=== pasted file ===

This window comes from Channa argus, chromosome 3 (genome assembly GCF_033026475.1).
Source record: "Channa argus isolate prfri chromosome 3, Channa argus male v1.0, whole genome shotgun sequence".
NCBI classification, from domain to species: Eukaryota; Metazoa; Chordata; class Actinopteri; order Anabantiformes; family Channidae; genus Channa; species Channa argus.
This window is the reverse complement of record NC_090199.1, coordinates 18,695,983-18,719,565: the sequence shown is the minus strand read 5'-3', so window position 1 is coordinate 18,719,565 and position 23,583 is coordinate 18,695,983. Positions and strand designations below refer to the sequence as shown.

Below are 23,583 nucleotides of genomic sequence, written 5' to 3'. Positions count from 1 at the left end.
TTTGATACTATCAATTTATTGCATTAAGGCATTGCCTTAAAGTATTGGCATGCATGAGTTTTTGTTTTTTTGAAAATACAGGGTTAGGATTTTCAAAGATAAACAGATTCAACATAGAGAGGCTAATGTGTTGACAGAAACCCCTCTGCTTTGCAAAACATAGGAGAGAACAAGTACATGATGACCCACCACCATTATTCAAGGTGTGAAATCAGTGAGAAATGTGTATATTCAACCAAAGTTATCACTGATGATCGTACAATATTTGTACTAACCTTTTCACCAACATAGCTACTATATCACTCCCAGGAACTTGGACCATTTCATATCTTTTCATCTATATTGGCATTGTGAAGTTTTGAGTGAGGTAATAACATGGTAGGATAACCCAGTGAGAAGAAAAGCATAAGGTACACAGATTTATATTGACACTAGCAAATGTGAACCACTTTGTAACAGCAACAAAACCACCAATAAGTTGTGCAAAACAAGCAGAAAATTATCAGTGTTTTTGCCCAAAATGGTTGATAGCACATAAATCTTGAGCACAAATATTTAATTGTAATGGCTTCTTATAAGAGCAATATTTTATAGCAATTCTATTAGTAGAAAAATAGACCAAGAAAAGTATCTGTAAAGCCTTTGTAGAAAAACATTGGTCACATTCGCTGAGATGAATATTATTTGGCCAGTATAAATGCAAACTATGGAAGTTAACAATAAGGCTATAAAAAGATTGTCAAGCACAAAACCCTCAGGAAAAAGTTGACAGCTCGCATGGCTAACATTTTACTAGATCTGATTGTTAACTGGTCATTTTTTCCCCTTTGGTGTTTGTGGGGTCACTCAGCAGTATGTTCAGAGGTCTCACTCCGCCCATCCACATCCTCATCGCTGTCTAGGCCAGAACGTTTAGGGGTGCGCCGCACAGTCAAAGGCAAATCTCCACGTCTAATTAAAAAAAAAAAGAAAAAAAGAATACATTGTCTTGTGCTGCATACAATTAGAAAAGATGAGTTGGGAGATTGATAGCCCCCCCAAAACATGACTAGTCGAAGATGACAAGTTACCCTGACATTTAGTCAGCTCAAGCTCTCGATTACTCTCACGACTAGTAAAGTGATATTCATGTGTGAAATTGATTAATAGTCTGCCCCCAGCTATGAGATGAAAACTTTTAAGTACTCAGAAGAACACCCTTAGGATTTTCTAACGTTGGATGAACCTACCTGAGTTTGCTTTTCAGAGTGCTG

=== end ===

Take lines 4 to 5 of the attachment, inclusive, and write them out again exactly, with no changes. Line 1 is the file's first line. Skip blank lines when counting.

This window is the reverse complement of record NC_090199.1, coordinates 18,695,983-18,719,565: the sequence shown is the minus strand read 5'-3', so window position 1 is coordinate 18,719,565 and position 23,583 is coordinate 18,695,983. Positions and strand designations below refer to the sequence as shown.

Below are 23,583 nucleotides of genomic sequence, written 5' to 3'. Positions count from 1 at the left end.